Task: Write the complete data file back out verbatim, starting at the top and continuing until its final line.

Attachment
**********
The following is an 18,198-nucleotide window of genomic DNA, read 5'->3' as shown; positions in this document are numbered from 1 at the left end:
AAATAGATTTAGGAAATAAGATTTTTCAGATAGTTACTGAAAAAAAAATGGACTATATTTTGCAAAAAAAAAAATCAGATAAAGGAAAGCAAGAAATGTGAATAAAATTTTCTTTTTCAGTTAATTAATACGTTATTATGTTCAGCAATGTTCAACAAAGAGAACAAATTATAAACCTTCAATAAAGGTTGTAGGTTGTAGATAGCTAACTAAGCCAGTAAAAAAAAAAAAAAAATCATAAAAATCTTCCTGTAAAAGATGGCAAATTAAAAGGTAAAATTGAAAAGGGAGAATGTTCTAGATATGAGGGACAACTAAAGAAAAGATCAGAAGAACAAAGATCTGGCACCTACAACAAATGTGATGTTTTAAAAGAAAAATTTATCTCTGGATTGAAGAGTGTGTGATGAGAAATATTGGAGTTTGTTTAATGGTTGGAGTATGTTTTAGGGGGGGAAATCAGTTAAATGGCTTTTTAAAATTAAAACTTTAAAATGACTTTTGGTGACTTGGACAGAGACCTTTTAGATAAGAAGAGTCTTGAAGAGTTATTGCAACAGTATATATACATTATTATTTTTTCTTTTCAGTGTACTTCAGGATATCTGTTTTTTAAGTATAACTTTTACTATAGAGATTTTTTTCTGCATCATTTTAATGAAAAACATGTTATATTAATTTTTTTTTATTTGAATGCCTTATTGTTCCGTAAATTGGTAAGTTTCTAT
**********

The following is an 18,198-nucleotide window of genomic DNA, read 5'->3' as shown; positions in this document are numbered from 1 at the left end:
AAATAGATTTAGGAAATAAGATTTTTCAGATAGTTACTGAAAAAAAAATGGACTATATTTTGCAAAAAAAAAAATCAGATAAAGGAAAGCAAGAAATGTGAATAAAATTTTCTTTTTCAGTTAATTAATACGTTATTATGTTCAGCAATGTTCAACAAAGAGAACAAATTATAAACCTTCAATAAAGGTTGTAGGTTGTAGATAGCTAACTAAGCCAGTAAAAAAAAAAAAAAAATCATAAAAATCTTCCTGTAAAAGATGGCAAATTAAAAGGTAAAATTGAAAAGGGAGAATGTTCTAGATATGAGGGACAACTAAAGAAAAGATCAGAAGAACAAAGATCTGGCACCTACAACAAATGTGATGTTTTAAAAGAAAAATTTATCTCTGGATTGAAGAGTGTGTGATGAGAAATATTGGAGTTTGTTTAATGGTTGGAGTATGTTTTAGGGGGGGAAATCAGTTAAATGGCTTTTTAAAATTAAAACTTTAAAATGACTTTTGGTGACTTGGACAGAGACCTTTTAGATAAGAAGAGTCTTGAAGAGTTATTGCAACAGTATATATACATTATTATTTTTTCTTTTCAGTGTACTTCAGGATATCTGTTTTTTAAGTATAACTTTTACTATAGAGATTTTTTTCTGCATCATTTTAATGAAAAACATGTTATATTAATTTTTTTTTATTTGAATGCCTTATTGTTCCGTAAATTGGTAAGTTTCTAT